Stan Richards is stepping out of the Dallas Advertising and Marketing Agency after his racially sensitive comments about a proposed motel ad ad campaign idea were dropped within a week of the scandal and business partnership.
Richards, who will turn 88 on November 8, announced on Thursday afternoon that the company’s 650 employees would be moved by Zoom, hoping to stop the bleeding as Motel 6, Home Depot, Keurig Dr Murray and HBA sever ties with the Richards Group. The last two days. The motto that led Richards’ company to become the country’s largest independent proprietary agency in 1986 was Motel 2’s iconic “We’ll Leave the Light for You”.
In an interview with Dallas Morning News, Richards said the exodus is understandable. He said if the Richards Group had been a public company it would have been fired from now on.
“I’m leaving the agency,” he said.
Controversy erupted this week over Richards’ description of the concept of a Motel 6 campaign being “too black” for the “white supremacist component” of the Carolton-based motel chain. His comments came during the agency’s internal meeting on the idea of celebrating black artists in the Motel 6 campaign. The motel operator severed ties with Richards’ pay firm shortly after his comments were made public.
On Wednesday, he apologized for using words that hurt me so much, three of which I never had to say: ‘He’s too black.’
Said Richards News He transferred ownership of the company to a nonprofit about eight months ago that he would not recognize. He said the nonprofit is bound by the agreement not to interfere in the agency’s operations. He first discussed the idea in 2015 as part of his exit strategy.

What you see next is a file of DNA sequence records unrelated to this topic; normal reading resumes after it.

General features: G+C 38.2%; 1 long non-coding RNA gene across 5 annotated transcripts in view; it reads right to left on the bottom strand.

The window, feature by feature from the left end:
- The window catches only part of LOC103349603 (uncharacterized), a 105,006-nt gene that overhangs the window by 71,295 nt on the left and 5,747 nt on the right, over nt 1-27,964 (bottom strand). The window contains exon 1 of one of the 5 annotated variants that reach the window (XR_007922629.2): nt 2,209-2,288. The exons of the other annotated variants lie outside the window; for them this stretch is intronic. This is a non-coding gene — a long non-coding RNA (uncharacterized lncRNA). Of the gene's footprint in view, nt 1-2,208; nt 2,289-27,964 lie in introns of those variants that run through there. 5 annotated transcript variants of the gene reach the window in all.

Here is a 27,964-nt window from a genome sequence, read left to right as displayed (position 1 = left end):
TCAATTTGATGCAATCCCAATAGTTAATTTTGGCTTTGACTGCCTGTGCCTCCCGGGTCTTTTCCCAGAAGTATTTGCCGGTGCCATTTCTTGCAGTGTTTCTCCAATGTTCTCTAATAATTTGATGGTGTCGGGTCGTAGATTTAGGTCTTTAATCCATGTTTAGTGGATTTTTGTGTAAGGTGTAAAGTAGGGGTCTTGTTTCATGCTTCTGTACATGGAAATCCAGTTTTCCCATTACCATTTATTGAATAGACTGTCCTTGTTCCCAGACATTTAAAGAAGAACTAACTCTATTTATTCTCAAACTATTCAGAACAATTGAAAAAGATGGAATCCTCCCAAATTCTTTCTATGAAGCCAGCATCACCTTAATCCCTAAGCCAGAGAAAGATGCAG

Richards said he had “no role in the company” starting Thursday and that his successor, Glenn Daddy, would oversee operations.
Richards described the company as having a “fiercely independent” mindset.
But in December 2019, Richards gave the company’s 40-year-old veteran daily control to his handpicked successor, Daddy. But Richards said he has considered getting involved and has never been seen retiring.
Despite his age, Richards once famously said that he would “keep working until I was bad.”
The list of his honors is from his tenure. In 2017, he was inducted into the Advertising Hall of Fame of the American Advertising Federation. In 2014, the University of Texas named its School of Advertising and Public Relations after him – Richards called it “the greatest honor he has ever had in his long, working life.”
This week, the university said it would like to speak directly to Richards about his comment and that it would be best for faculty, staff and students to “respond in a way that is consistent with our values.” She plans to hear concerns about it before then.
Said Richards News His focus in the near future will be on his relationship with the University of Texas.
“I will focus a lot of my time on that school, so it will help to do as good as it can to attract the best students.”
He said the university’s public relations school wanted to take his name, which Richards was most proud of, he said.
Richards moved to Dallas in the early 1950s after graduating from the Pratt Institute in New York. He briefly worked for the agency, then did freelance graphic design work and eventually grew his business into a full-fledged marketing agency.
In 2016, when Chick-fil-A left his agency after a 22-year run, Richards described it as an emotional blow rather than a financial toll. His team dreamed of the “Eat More Chicken” cow campaign in 1995 and is considered one of the most famous in fast-food history.
The Richards Group has also campaigned for hundreds of brands over the decades, including Go Irving, Biltmore Estate, NatureSweet Tomatoes, Sub Zero, Wolf, Jeep, Ram and Alfa Romeo.
The Richards Group’s revenue in 2019 was about $ 200 million.
Now, with each passing day more customers leaving the agency, Richards admits the company will have to make cuts.
“The company has to get smaller. There is no question about that, as a significant portion of our income is gone. And so we have to adjust its dimensions, ”said Richard.